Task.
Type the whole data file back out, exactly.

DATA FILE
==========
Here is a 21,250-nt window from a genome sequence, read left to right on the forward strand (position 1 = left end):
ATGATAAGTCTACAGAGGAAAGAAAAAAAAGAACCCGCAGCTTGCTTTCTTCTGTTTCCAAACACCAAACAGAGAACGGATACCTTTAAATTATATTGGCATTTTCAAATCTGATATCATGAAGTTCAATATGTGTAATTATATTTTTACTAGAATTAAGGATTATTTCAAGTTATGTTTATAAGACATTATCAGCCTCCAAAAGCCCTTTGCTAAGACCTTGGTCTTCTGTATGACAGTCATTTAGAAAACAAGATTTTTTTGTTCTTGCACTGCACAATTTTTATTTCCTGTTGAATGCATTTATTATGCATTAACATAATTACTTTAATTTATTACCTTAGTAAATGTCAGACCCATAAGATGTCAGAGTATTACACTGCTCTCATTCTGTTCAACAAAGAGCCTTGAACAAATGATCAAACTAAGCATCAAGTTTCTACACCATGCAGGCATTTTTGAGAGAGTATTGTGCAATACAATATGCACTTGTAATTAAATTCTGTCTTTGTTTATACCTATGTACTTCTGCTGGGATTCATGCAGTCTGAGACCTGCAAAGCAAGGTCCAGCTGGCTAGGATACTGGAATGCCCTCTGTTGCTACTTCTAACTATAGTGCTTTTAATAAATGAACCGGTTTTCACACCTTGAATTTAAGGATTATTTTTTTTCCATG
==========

Here is a 21,250-nt window from a genome sequence, read left to right on the forward strand (position 1 = left end):
ATGATAAGTCTACAGAGGAAAGAAAAAAAAGAACCCGCAGCTTGCTTTCTTCTGTTTCCAAACACCAAACAGAGAACGGATACCTTTAAATTATATTGGCATTTTCAAATCTGATATCATGAAGTTCAATATGTGTAATTATATTTTTACTAGAATTAAGGATTATTTCAAGTTATGTTTATAAGACATTATCAGCCTCCAAAAGCCCTTTGCTAAGACCTTGGTCTTCTGTATGACAGTCATTTAGAAAACAAGATTTTTTTGTTCTTGCACTGCACAATTTTTATTTCCTGTTGAATGCATTTATTATGCATTAACATAATTACTTTAATTTATTACCTTAGTAAATGTCAGACCCATAAGATGTCAGAGTATTACACTGCTCTCATTCTGTTCAACAAAGAGCCTTGAACAAATGATCAAACTAAGCATCAAGTTTCTACACCATGCAGGCATTTTTGAGAGAGTATTGTGCAATACAATATGCACTTGTAATTAAATTCTGTCTTTGTTTATACCTATGTACTTCTGCTGGGATTCATGCAGTCTGAGACCTGCAAAGCAAGGTCCAGCTGGCTAGGATACTGGAATGCCCTCTGTTGCTACTTCTAACTATAGTGCTTTTAATAAATGAACCGGTTTTCACACCTTGAATTTAAGGATTATTTTTTTTCCATG